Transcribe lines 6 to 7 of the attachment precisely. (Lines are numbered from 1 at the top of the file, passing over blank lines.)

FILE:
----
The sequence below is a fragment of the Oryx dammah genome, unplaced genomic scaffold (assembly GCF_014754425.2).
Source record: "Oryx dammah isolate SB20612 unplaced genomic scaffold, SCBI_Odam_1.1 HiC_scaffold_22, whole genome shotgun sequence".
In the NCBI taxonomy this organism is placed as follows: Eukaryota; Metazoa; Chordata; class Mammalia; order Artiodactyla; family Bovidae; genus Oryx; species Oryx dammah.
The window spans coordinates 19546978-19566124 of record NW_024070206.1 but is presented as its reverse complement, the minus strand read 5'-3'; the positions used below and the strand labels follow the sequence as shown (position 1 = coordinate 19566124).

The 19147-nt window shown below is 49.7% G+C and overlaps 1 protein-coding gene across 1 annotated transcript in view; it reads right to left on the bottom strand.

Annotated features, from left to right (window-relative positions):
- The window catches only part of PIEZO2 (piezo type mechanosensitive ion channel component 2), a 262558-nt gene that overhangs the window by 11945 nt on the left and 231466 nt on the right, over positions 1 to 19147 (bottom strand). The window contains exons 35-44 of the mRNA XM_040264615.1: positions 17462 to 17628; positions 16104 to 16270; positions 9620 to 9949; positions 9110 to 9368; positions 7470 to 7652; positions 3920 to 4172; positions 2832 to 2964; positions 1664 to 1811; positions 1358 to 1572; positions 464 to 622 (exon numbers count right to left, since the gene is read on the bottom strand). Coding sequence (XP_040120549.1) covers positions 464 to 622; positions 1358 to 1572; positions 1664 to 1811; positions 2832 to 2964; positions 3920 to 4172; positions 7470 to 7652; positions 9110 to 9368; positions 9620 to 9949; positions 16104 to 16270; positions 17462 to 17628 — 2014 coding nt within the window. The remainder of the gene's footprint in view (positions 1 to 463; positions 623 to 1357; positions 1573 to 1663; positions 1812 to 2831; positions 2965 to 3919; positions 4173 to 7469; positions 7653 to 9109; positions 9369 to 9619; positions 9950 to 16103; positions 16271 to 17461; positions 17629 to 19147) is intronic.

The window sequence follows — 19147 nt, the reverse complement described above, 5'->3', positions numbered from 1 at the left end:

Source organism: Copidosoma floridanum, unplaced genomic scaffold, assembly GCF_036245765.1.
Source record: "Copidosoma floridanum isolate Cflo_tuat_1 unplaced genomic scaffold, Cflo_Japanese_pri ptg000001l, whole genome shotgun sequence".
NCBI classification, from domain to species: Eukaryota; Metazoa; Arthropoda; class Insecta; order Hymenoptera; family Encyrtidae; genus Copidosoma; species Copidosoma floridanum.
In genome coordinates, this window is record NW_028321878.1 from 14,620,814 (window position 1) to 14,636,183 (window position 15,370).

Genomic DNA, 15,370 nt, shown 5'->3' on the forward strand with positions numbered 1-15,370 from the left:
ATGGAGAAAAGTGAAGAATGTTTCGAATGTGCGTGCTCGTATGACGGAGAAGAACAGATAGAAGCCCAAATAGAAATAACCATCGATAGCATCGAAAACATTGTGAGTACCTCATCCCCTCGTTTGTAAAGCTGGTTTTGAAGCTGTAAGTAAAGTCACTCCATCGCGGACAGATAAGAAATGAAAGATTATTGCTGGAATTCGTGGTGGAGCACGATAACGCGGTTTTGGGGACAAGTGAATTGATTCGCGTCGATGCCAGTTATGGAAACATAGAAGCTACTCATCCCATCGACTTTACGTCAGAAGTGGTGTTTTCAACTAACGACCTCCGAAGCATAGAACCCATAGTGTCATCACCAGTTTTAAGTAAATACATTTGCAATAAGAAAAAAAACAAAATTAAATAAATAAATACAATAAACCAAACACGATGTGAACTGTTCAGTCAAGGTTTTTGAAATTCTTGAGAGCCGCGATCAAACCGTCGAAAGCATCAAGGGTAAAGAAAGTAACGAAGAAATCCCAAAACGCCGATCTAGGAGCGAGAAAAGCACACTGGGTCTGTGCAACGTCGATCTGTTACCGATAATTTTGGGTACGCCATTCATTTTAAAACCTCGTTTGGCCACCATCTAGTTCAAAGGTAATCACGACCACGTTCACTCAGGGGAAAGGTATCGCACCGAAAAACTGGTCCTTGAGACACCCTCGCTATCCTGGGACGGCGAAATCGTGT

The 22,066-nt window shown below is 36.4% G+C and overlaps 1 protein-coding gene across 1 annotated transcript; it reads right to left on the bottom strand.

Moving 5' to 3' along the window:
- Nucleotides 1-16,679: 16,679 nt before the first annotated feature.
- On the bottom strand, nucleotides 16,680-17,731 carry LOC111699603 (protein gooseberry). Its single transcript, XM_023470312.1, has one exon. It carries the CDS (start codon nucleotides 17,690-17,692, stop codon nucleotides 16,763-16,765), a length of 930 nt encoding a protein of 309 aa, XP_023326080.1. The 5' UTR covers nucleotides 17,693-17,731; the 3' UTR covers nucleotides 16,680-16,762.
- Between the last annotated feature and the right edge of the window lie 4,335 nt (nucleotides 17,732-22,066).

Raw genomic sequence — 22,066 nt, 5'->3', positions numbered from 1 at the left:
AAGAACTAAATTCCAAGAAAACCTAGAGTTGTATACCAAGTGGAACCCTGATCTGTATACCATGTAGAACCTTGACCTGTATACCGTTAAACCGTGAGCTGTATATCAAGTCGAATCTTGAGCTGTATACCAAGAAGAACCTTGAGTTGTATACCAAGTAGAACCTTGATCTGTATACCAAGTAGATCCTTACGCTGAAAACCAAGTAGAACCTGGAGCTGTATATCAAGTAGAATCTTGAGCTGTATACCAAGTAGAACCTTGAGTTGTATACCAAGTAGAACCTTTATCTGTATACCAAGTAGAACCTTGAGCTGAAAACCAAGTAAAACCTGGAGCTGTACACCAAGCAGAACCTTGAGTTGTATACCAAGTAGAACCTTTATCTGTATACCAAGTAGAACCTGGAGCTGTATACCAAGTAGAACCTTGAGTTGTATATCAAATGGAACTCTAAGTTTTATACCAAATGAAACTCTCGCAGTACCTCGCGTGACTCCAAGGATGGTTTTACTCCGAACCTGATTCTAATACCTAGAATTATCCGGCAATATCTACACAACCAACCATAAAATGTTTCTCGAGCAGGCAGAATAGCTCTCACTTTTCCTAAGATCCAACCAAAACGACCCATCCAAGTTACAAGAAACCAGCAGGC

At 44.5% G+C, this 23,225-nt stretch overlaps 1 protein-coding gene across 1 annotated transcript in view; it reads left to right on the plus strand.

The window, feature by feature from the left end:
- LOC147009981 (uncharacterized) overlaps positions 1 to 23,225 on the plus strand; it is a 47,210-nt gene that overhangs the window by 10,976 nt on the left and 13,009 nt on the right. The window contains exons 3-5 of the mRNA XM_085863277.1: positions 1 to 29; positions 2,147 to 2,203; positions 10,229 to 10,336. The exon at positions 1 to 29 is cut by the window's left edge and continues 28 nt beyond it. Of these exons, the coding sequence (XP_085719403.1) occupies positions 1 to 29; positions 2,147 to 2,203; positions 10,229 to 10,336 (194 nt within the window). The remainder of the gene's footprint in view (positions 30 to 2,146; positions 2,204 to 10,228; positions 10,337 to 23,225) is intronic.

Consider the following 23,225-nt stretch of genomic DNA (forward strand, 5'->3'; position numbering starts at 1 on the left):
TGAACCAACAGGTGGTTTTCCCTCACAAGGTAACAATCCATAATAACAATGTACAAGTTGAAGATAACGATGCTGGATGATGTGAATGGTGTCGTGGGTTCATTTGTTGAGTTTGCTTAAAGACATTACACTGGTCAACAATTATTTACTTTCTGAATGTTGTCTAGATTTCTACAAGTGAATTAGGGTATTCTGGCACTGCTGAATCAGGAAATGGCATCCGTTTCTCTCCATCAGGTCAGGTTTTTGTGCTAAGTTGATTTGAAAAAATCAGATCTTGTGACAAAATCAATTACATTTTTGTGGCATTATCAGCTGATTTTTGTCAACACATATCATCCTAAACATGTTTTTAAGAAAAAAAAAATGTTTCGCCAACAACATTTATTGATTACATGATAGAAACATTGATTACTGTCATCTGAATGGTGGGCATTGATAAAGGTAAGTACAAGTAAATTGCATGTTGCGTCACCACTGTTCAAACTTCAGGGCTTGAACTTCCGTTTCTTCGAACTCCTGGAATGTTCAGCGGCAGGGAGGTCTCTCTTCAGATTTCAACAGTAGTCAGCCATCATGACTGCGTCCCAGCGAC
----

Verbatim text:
Annotated features, from left to right (window-relative positions):
- The window catches only part of PIEZO2 (piezo type mechanosensitive ion channel component 2), a 262558-nt gene that overhangs the window by 11945 nt on the left and 231466 nt on the right, over positions 1 to 19147 (bottom strand). The window contains exons 35-44 of the mRNA XM_040264615.1: positions 17462 to 17628; positions 16104 to 16270; positions 9620 to 9949; positions 9110 to 9368; positions 7470 to 7652; positions 3920 to 4172; positions 2832 to 2964; positions 1664 to 1811; positions 1358 to 1572; positions 464 to 622 (exon numbers count right to left, since the gene is read on the bottom strand). Coding sequence (XP_040120549.1) covers positions 464 to 622; positions 1358 to 1572; positions 1664 to 1811; positions 2832 to 2964; positions 3920 to 4172; positions 7470 to 7652; positions 9110 to 9368; positions 9620 to 9949; positions 16104 to 16270; positions 17462 to 17628 — 2014 coding nt within the window. The remainder of the gene's footprint in view (positions 1 to 463; positions 623 to 1357; positions 1573 to 1663; positions 1812 to 2831; positions 2965 to 3919; positions 4173 to 7469; positions 7653 to 9109; positions 9369 to 9619; positions 9950 to 16103; positions 16271 to 17461; positions 17629 to 19147) is intronic.